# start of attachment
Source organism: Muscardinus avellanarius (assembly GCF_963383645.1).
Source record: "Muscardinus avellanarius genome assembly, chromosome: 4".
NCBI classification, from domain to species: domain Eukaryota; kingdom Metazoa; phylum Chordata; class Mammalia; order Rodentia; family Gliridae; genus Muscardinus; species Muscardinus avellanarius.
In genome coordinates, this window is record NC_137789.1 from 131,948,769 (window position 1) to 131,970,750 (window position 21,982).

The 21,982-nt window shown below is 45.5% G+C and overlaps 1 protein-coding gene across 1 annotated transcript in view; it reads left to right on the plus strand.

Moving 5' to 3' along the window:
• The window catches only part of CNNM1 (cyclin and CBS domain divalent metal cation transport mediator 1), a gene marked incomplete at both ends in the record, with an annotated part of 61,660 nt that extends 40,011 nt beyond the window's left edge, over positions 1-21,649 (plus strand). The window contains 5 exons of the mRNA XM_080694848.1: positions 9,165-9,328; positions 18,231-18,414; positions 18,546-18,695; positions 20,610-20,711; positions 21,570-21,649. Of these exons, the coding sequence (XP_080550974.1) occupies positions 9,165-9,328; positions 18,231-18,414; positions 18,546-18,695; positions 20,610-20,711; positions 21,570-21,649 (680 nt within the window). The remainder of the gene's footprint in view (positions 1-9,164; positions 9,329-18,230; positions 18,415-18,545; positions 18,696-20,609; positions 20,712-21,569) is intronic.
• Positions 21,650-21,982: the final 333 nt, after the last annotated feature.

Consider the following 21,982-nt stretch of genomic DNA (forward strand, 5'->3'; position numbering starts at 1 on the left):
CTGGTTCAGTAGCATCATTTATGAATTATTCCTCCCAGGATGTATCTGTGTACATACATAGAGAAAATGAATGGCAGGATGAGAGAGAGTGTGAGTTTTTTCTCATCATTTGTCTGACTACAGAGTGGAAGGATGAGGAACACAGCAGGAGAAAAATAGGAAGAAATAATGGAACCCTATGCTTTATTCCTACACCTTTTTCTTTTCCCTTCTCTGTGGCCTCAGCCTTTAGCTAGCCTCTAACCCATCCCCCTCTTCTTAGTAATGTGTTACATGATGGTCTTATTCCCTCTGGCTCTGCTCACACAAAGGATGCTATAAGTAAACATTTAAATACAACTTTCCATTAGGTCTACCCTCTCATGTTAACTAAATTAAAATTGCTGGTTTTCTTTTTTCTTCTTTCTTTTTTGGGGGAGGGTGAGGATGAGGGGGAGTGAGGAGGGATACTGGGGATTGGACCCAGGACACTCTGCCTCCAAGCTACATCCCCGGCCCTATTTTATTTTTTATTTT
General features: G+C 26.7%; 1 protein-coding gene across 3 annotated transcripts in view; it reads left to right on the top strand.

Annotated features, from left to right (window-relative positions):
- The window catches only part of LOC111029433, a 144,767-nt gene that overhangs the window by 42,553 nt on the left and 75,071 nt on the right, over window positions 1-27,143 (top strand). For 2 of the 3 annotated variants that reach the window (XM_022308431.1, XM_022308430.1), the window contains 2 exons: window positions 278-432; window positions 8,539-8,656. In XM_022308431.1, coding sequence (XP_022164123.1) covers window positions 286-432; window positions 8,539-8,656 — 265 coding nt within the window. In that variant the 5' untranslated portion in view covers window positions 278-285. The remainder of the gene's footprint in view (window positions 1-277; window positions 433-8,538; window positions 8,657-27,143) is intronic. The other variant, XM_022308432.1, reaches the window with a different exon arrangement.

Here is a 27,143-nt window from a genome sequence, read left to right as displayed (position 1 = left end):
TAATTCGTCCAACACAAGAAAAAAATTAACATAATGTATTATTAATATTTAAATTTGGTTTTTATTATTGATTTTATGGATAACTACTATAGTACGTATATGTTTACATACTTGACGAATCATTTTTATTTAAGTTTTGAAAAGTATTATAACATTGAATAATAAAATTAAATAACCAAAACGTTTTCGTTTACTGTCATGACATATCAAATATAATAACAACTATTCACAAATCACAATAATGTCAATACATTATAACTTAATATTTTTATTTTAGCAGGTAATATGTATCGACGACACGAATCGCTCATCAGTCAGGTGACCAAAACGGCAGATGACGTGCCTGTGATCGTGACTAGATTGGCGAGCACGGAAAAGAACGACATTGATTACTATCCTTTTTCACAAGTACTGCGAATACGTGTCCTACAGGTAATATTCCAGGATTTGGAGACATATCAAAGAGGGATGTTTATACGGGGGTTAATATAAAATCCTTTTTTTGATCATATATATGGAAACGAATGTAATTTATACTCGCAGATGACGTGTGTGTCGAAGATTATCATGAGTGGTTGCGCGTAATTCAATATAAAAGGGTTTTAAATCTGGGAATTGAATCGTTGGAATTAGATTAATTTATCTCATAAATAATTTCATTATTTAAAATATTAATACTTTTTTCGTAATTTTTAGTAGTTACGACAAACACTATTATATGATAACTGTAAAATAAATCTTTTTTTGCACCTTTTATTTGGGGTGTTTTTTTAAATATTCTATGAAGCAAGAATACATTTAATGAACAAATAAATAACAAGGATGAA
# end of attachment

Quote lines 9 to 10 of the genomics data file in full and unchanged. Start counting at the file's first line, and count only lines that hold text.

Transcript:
Consider the following 21,982-nt stretch of genomic DNA (forward strand, 5'->3'; position numbering starts at 1 on the left):
CTGGTTCAGTAGCATCATTTATGAATTATTCCTCCCAGGATGTATCTGTGTACATACATAGAGAAAATGAATGGCAGGATGAGAGAGAGTGTGAGTTTTTTCTCATCATTTGTCTGACTACAGAGTGGAAGGATGAGGAACACAGCAGGAGAAAAATAGGAAGAAATAATGGAACCCTATGCTTTATTCCTACACCTTTTTCTTTTCCCTTCTCTGTGGCCTCAGCCTTTAGCTAGCCTCTAACCCATCCCCCTCTTCTTAGTAATGTGTTACATGATGGTCTTATTCCCTCTGGCTCTGCTCACACAAAGGATGCTATAAGTAAACATTTAAATACAACTTTCCATTAGGTCTACCCTCTCATGTTAACTAAATTAAAATTGCTGGTTTTCTTTTTTCTTCTTTCTTTTTTGGGGGAGGGTGAGGATGAGGGGGAGTGAGGAGGGATACTGGGGATTGGACCCAGGACACTCTGCCTCCAAGCTACATCCCCGGCCCTATTTTATTTTTTATTTT